And it's the same with visual novels. If it is something I really loved you bet I'll want to read it again. I don't care if it's a story focused vn with a true route. And I don't even care if it's a complete linear and without any choices. If I love it I'll read it regardless of choices and length. Higurashi is a great series and it doesn't have choices at all, you won't see me complaining about it.

If replayablity is an issue then why would we read a book twice or watch our favorite movie again. I think replay value is irrelevant, you make your own replay value. Just ask yourself was this an amazing enough experience for me personally and would ever want to experience it again. It's all about how much you loved the game in the first place.

Edited by fun2novel

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With VNs, I think its more like a book. If you like the story and characters a lot, you will eventually want to reread the story. In fact, this past Christmas I reread Swan Song after having first read it like 5 years ago, it was great to go back to it. 

Also, I just finished reading Subarashiki Hibi today, and holy shit, that VN was written to make you want to reread it after you finish the experience. At the very least it makes you want to reread the first chapter. 

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6 hours ago, DarkZedge said:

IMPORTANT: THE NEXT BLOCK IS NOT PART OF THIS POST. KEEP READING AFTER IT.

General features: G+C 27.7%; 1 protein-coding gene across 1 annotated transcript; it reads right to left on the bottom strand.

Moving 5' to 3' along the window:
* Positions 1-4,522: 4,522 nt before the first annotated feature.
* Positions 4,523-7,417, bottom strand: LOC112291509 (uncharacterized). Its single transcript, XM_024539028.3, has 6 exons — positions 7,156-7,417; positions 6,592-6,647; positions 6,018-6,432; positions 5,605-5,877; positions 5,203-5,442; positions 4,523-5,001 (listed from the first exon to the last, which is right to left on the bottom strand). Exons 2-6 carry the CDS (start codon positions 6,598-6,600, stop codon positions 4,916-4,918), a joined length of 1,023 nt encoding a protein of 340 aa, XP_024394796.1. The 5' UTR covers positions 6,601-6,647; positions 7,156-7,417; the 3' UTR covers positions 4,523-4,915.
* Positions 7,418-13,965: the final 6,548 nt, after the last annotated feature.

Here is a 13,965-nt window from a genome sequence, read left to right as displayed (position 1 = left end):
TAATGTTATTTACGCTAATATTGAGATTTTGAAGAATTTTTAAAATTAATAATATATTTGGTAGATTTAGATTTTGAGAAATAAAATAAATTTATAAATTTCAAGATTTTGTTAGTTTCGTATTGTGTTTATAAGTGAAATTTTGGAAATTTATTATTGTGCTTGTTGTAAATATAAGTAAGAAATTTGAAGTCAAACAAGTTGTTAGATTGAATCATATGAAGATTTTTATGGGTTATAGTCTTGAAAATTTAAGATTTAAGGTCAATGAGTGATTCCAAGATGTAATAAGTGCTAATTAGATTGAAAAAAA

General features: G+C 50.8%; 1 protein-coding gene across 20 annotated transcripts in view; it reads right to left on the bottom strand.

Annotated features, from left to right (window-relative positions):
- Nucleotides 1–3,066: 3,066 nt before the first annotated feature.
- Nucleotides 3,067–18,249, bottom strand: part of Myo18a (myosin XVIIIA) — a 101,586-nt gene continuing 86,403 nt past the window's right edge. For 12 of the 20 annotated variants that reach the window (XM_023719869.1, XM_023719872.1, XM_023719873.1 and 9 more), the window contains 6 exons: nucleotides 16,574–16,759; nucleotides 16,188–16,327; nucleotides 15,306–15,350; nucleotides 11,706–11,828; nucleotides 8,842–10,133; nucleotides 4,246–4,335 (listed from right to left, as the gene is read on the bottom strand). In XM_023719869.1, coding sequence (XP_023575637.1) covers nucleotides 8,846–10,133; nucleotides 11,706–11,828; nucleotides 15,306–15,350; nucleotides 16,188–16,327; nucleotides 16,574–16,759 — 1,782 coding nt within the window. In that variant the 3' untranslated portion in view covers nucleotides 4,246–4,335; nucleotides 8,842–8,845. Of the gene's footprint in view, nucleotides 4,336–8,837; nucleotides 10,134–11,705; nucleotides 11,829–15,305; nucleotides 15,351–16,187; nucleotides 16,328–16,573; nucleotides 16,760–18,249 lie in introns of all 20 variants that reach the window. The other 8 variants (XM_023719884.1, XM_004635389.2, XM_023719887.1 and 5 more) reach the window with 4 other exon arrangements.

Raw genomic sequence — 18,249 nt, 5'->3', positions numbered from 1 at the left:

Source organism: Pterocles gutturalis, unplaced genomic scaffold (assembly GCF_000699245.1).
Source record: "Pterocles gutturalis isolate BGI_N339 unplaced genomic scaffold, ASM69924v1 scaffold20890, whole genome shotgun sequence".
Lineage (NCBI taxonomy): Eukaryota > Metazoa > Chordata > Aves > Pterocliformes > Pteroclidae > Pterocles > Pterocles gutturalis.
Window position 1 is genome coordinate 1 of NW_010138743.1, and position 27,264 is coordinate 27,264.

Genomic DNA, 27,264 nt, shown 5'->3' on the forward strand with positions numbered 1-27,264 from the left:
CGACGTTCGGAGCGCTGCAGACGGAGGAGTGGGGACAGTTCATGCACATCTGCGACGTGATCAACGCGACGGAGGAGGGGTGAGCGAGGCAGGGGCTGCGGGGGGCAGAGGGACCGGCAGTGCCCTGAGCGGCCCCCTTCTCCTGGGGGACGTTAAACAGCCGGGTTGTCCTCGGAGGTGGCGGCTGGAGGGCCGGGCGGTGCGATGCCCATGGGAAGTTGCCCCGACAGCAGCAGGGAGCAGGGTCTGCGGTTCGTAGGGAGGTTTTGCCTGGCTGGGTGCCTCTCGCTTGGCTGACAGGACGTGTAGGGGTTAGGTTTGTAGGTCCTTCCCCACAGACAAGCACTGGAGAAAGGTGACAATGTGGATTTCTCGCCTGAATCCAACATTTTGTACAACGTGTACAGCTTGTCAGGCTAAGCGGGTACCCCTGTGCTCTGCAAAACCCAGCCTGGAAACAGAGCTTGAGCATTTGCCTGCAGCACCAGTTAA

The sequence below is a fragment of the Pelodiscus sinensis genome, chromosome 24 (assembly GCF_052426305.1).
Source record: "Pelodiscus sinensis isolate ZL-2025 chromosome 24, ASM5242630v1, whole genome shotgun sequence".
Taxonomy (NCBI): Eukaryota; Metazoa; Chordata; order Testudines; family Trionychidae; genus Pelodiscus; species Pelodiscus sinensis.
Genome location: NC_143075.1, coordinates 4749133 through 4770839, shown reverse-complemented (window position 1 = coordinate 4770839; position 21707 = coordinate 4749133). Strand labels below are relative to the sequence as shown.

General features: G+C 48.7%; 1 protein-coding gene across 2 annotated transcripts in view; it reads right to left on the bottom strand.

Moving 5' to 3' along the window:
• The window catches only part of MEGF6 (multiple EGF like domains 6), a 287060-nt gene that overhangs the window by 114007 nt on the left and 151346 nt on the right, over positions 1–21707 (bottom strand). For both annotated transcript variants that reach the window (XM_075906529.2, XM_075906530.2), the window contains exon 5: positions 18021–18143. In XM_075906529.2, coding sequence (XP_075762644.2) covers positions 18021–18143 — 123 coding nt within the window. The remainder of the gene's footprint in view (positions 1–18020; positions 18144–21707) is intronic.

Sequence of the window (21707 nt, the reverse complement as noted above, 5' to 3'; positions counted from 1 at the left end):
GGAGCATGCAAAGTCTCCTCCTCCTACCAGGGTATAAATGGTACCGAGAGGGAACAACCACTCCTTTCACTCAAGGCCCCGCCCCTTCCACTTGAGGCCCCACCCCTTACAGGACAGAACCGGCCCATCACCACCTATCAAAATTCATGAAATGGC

Since visual novels having more than one route has become sort of a "expected" thing and it already counts as replay value

Does it really? Do you really 'replay' those wall of scenes in common routes to get other route/ending? Or you just simply skip them, and therefore - not 'replaying'?

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47 minutes ago, Vorathiel said:

Does it really? Do you really 'replay' those wall of scenes in common routes to get other route/ending? Or you just simply skip them, and therefore - not 'replaying'?

You do have a valid point, you don't so much replay the whole game as you simply skip over to the fork in the road and choose differently but you're still playing the game again even if only partially 

 

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1985 - computer games are too short